10 Best Horror Comedy Movies That'll Make You Laugh Yourself to Death – Twinfinite

A top 10 list of the best horror comedy movies that’ll make you laugh so hard you’ll die.
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It wouldn’t seem like it at first glance, but horror and comedy go together like chicken on rice. When the two genres meet, and the execution is done right, the comedy tends to heighten the absurdity of typical horror tropes. A good writer and director can completely subvert your expectations with a horror-comedy in interesting ways. Keeping that in mind, here are the 10 best horror comedy movies that’ll make you laugh yourself to death.
Evil Dead has always had a bit of a comedic streak, intentionally or otherwise, but it’s in Army of Darkness where the two genres are presented in equal parts. Sam Raimi continues Ash Williams’ story by sending him into the past, to medieval times; naturally, Ash is an unwelcomed guest to the primitive screwheads, but soon gains their trust, albeit, through the end of his “boomstick” and his ability for defeating Deadites.
What makes Army of Darkness one of the best horror-comedies is Bruce Campbell. His knack for delivering hammy lines in a way that isn’t ridiculous but endearing can only rivaled by Arnold Schwarzenegger. Of course, the excellent directing, writing, and practical effects shouldn’t be overlooked. You won’t see Evil Dead in this kind of light until Ash vs Evil Dead.
John Carpenter blended horror, comedy, and a critique on capitalism in a single film: They Live. Most people would likely nod off once you’ve started raging against the machine, but They Live intelligently, and comedically, unravels the issues with capitalist society. That’s where the true horror of the film lies.
The film introduces us to Nada (Roddy Piper), a drifter and a representation of the working class, and his struggles looking for employment. When he happens across a pair sunglasses and wears them, he soon discovers subliminal messages baked into advertisements by the ruling class, telling citizens to obey, submit, conform, consume, marry and reproduce. What’s most terrifying is, despite being released in 1988, They Live is more relevant now than ever before.
What do vampires do in their free time? What We Do in the Shadows aims to answer that question by spinning together a mockumentary exploring the lives of three vampires: Viago, Deacon, and Vladislav (Taikai Waititi, Jonathan Brugh, and Jemaine Clement, respectively). You won’t find vampires hosting extravagant royal balls here, but plenty of hilarious twists on vampire tropes.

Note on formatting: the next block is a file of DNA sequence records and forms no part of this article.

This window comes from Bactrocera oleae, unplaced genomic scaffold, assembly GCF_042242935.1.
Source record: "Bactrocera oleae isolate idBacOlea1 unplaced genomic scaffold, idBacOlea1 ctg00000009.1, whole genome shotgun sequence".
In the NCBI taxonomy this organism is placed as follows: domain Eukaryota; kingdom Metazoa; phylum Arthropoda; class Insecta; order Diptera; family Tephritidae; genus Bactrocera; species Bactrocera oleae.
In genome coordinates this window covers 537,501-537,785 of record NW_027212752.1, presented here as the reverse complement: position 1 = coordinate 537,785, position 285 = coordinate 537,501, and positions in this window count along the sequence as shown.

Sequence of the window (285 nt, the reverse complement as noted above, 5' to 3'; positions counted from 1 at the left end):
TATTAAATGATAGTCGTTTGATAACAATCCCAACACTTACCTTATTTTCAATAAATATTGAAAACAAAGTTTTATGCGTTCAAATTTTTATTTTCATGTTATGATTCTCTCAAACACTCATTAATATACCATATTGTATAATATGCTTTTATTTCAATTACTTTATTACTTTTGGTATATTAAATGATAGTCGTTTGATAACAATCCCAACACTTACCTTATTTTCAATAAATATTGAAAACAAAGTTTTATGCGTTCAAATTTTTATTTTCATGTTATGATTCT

As it turns out, vampires are subject to the same tedious aspects of being alive, specifically in modern times, in addition to the consequences of immortality. They too argue over dishes, lock horns over friends and lovers, and bicker over personal boundaries in a bid to lead fulfilling lives. If you end up loving the film, the same humor extends to the television series of the same name.
When you’re working an unfulfilling, dead-end job, are you really any different from a zombie? Despite being a traditional zombie film, Shaun of the Dead plays up the tropes with so much wit and Edgar Wright’s signature style. It’s just as comfortable creating scenes full of gore and zombies as it is creating relatable characters you really want to root for.
The film introduces you to Shaun (Simon Pegg), a salesman without ambition. When a zombie outbreak ravages England, he becomes the unlikely leader to five other individuals, one of which is Ed (Nick Frost). They hack their way through the hordes of the undead to reach safety, and stop at the pub for a pint.
Dive into the exhausting catalog of horror films and you’ll notice one of the genre’s common tropes: hillbilly killers. Usually a group of young, well-mannered “city folk” end up in some far off country town. They’re almost always harassed by the antagonistic population due to their status as outsiders, which ends up escalating to murders.